10 Things to Know About Iceland’s Blue Lagoon SurangaSL / Shutterstock.com

10 Things to Know About Iceland’s Blue Lagoon

Chances are you’ve heard about Iceland’s famous Blue Lagoon. Even if you weren’t aware this was an actual place you can visit, you may have seen some of their products available for sale in spas or beauty salons. Blue Lagoon isn’t just a great place for a getaway, it’s an economic powerhouse. But that’s not the only reason Iceland’s Blue Lagoon has become the leading attraction in the island-nation. The Blue Lagoon is a must-see if you’re visiting Iceland; here are 10 things you should know about it before you go.

10. Geothermal Power

Iceland is a tiny island nation located in the north Atlantic, parallel to Greenland and between North America and Europe. The island was formed by volcanic forces and there are still active volcanoes today. That means that Iceland has abundant geothermal energy, which the nation uses to power pretty much everything. The Blue Lagoon is actually a result of those two features—the volcanic formation and the use of geothermal power—coming together. The Lagoon is actually man-made: it’s a retaining pond for “waste” water from the nearby geothermal power plant. Once the water has gone through the turbines, it can’t be reused in energy production, so it’s released into the pond. Don’t worry though—the water is anything but dirty or polluted. The unique, naturally occurring mix of minerals mean it can only be cycled through the turbines once.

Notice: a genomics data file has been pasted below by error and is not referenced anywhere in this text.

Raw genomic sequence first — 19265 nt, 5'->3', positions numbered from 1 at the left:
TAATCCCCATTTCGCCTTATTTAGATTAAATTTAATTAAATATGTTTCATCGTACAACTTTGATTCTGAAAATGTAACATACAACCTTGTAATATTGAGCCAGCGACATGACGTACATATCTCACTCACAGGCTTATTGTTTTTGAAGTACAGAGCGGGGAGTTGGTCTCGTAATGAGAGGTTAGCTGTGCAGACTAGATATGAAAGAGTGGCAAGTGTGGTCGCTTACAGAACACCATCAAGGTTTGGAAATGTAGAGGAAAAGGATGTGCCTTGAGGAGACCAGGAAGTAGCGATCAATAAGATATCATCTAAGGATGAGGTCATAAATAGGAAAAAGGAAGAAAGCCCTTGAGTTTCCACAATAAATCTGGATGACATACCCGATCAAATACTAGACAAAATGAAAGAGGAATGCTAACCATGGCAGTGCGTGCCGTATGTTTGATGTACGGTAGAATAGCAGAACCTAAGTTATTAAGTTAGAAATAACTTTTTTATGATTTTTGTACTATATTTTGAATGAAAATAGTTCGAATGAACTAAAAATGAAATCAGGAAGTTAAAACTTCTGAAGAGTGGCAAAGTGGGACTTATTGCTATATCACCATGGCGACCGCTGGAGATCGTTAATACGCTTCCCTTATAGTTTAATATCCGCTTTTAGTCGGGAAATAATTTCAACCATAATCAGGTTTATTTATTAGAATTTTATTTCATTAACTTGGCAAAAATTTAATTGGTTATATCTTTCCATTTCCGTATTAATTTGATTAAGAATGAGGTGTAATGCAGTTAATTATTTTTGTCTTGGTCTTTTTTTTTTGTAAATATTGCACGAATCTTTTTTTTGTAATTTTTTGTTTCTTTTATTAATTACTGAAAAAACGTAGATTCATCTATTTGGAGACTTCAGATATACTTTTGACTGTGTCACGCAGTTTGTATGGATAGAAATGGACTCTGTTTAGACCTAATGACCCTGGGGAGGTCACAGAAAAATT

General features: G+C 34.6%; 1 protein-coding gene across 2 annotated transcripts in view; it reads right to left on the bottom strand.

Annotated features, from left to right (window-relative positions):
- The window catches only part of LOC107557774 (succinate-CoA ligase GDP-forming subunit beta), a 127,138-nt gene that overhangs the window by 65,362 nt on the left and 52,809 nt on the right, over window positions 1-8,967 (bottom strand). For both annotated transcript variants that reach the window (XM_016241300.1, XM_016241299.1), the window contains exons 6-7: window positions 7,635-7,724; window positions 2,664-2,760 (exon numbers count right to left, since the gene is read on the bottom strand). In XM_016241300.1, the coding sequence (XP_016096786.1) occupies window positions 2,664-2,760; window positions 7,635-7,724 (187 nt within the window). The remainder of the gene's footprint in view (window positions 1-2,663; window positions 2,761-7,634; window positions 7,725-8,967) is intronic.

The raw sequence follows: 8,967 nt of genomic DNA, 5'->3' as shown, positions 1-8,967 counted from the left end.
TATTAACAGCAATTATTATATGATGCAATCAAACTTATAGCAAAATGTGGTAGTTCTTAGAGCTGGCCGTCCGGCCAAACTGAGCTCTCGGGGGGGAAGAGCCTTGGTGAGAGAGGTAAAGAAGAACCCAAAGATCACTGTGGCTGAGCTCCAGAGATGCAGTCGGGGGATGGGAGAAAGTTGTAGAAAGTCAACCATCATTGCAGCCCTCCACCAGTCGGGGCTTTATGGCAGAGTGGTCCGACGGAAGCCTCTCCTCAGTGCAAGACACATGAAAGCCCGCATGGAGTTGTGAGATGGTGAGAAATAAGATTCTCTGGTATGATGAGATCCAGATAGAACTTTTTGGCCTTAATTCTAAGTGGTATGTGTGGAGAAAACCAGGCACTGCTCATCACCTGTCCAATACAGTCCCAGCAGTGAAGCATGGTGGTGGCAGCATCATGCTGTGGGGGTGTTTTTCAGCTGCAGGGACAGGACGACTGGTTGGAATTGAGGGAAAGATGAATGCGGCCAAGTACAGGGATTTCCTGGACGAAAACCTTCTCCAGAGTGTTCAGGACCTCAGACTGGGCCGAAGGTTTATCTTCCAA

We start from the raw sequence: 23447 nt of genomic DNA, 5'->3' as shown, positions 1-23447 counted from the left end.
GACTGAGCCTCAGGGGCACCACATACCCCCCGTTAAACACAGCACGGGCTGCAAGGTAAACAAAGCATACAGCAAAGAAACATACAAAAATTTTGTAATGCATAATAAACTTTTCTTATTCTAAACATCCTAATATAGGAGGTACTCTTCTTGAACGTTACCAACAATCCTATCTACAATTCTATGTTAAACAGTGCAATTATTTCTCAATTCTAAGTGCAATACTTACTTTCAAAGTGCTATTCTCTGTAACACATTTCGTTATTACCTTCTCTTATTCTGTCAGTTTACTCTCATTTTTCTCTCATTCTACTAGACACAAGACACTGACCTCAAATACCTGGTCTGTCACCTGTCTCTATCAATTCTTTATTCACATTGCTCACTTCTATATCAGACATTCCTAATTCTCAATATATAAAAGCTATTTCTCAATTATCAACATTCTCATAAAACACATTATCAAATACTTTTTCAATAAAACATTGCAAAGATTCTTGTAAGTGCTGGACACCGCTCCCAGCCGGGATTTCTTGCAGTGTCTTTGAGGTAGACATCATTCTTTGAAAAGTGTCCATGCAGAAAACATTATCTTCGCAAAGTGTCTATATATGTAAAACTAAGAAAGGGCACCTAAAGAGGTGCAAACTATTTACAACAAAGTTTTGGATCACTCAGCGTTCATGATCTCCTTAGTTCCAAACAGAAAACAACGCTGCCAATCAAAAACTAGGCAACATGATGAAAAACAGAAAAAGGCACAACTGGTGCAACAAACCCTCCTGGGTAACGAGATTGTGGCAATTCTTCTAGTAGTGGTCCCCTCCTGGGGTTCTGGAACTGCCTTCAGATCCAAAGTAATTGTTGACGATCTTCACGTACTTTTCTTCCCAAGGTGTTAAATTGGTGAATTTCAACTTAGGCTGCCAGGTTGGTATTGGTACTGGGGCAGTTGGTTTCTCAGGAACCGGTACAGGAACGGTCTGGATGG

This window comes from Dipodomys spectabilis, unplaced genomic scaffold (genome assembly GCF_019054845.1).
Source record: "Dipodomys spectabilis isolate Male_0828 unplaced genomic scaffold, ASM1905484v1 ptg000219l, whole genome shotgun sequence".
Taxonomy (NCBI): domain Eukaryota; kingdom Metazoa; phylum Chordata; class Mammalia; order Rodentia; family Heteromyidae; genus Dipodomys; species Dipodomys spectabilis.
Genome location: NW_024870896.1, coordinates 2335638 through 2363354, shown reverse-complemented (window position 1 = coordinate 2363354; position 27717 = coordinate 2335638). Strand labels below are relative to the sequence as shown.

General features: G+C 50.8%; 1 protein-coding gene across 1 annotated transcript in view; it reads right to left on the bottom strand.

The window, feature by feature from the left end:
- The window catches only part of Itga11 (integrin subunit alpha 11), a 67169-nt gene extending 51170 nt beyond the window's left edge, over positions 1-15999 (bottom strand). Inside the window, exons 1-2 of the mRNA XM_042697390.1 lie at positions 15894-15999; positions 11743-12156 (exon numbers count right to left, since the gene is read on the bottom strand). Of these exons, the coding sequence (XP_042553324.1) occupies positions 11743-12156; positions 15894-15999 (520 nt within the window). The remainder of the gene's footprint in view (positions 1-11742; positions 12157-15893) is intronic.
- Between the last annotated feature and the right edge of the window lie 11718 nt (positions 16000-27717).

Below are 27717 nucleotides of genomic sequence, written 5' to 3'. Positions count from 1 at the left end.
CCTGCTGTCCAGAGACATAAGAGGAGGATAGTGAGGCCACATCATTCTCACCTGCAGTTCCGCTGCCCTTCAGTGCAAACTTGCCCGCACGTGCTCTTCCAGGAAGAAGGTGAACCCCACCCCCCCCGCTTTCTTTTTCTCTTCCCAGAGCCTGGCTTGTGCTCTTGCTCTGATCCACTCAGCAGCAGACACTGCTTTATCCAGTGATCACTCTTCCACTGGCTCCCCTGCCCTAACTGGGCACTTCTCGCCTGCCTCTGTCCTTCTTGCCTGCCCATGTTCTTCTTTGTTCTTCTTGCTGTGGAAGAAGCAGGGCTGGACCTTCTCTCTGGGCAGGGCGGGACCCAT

9. Minerals in the Water

Iceland’s volcanic nature means that some minerals and elements occur more frequently in the soil. Volcanic ash spewed out of the volcanoes and the presence of lava contributes to high incident rates of some minerals. The water that passes through the geothermal power plant and then flows into the Blue Lagoon is also heavily mineralized; it contains high concentrates of silica, which is what gives the water its characteristic milky-blue color. The mineral content is also the reason the water can’t be recycled through the turbines in the power plant. Instead, the water is allowed to reabsorb into the ground, while the minerals are left behind as a deposit. This process eventually renders the ground impermeable, thanks to a thick layer of mineral deposits, which means the power plant has to continually dig new ponds.

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